NYE On Bourbon Street Followed By The Sugar Bowl
New Orleans and New Year’s Eve go together like rum and red drinks.
In fact, it’s often difficult to tell New Year’s Eve from any other day of the week on Bourbon Street.
That is, unless one has been to Bourbon Street on New Year’s Eve.
Laissez les bons temps rouler!
Fireworks In Jackson Square
About 11, wander over to Jackson Square. Be sure and stop at a store for a 6-pack or grab a big drink to go on Bourbon Street.
There’s a stage with a band and thousands of people crowded into the area. Squeeze in, find some elbow room and make some new friends.
At about 11:30, the atmosphere becomes filled with excitement and the next thing you know the ball drops from Jax Brewery and there are fireworks across the Mississippi.
Then it’s back to Bourbon Street!
Bourbon Street & The Bars
It may seem as obvious as drinking a Hurricane, but the party is all up and down Bourbon Street. The major madness is around the Cat’s Meow. This is where the packed balconies peak and girls trade peeks of breasts for beads.
The most popular bar is Pat O’Brien’s. By 11, the line stretches around the block, so if you want to go in, go early (say by 9). The best place to party in Pat O’Brien’s is the back outdoor patio.
At midnight, much of the crowd shuffles over to Jackson Square about 10 minutes away. This is where a ball drops. Don’t worry about missing anything on Bourbon Street – there is no official time for bars to close in this city, so hearty partiers can go all night.
The real beauty of Bourbon is it’s openness. Drinking is permitted in the street – that’s the case everywhere in the French Quarter – and there are dozens of places to purchase all manner of alcohol. This includes not only bars but small stores with a counter that serves frozen drinks, jello shots and cheap beer. There’s live music everywhere, from jazz to rock to zyedeco.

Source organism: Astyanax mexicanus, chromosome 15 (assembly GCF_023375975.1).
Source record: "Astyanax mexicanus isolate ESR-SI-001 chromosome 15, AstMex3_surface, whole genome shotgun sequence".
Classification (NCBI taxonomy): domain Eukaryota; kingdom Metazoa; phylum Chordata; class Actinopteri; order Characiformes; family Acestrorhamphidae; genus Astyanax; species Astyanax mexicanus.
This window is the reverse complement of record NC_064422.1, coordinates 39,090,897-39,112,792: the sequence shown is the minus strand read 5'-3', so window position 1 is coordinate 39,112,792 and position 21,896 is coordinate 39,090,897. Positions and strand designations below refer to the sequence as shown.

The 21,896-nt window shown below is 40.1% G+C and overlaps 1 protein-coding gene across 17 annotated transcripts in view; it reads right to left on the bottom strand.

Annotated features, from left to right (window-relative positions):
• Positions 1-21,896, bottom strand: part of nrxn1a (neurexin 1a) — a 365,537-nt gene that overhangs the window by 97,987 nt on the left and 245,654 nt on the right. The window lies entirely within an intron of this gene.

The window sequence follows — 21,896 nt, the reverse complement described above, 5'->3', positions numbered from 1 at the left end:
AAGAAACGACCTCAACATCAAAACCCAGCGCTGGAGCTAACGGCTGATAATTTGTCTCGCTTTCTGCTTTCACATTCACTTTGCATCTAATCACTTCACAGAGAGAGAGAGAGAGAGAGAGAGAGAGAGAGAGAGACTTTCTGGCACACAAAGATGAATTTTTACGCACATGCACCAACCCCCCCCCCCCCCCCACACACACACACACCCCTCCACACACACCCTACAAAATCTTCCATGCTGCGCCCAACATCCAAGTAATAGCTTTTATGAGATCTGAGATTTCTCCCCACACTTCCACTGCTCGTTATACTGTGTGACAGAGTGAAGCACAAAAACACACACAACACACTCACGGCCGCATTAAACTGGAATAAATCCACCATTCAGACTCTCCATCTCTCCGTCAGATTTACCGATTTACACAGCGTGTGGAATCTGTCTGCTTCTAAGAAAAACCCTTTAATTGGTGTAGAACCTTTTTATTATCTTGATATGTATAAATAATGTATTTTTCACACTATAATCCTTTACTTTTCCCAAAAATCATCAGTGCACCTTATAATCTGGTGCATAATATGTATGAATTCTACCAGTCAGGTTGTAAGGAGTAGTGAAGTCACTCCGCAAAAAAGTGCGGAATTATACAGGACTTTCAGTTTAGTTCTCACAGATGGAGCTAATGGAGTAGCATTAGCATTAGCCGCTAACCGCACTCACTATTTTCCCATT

Then it’s walking up and down the street, stopping along the way to meet other revelers and traveling in and out of the various bars.
Those bars include the aforementioned Pat O’Brien’s, home of the rum-filled Hurricane; Tropical Isle, renowned for the hand grenade (“New Orleans’ strongest drink!” it proudly proclaims); the Big Bad Wolfe with rock ‘n roll bands and for the young at heart with a dancing pulse Cat’s Meow; Razzoo and Bourbon Street Blues.
There are more bars down the many side streets. Among them are the Shim Sham Club, which is where locals love to go to dance; the Gold Mine with it’s Flaming Dr. Pepper drink and the appropriately named Dungeon.
Jimmy Buffett’s Margaritaville Cafe serves up cheeseburgers and cold draft beer near the French Market and New Orleans veterans always make a stop at Tipitina’s.
There are two Tipitina’s locations: the one at 233 N. Peters is the original and the one on Decatur Street is only open when bands are playing. Tipitina’s generally hosts wildly popular local bands such as The Radiators and The Neville Brothers which have an almost cult following.
The Sugar Bowl & New Year’s Day Party Scene
Revelers from both teams are all over the French Quarter for days leading up to the game. The 2016 Sugar Bowl is Friday Jan. 1, at 7:30 p.m. It does not play a part in the championship this year, however.
Still, presence of fans adds to the intensity of New Orleans on NYE.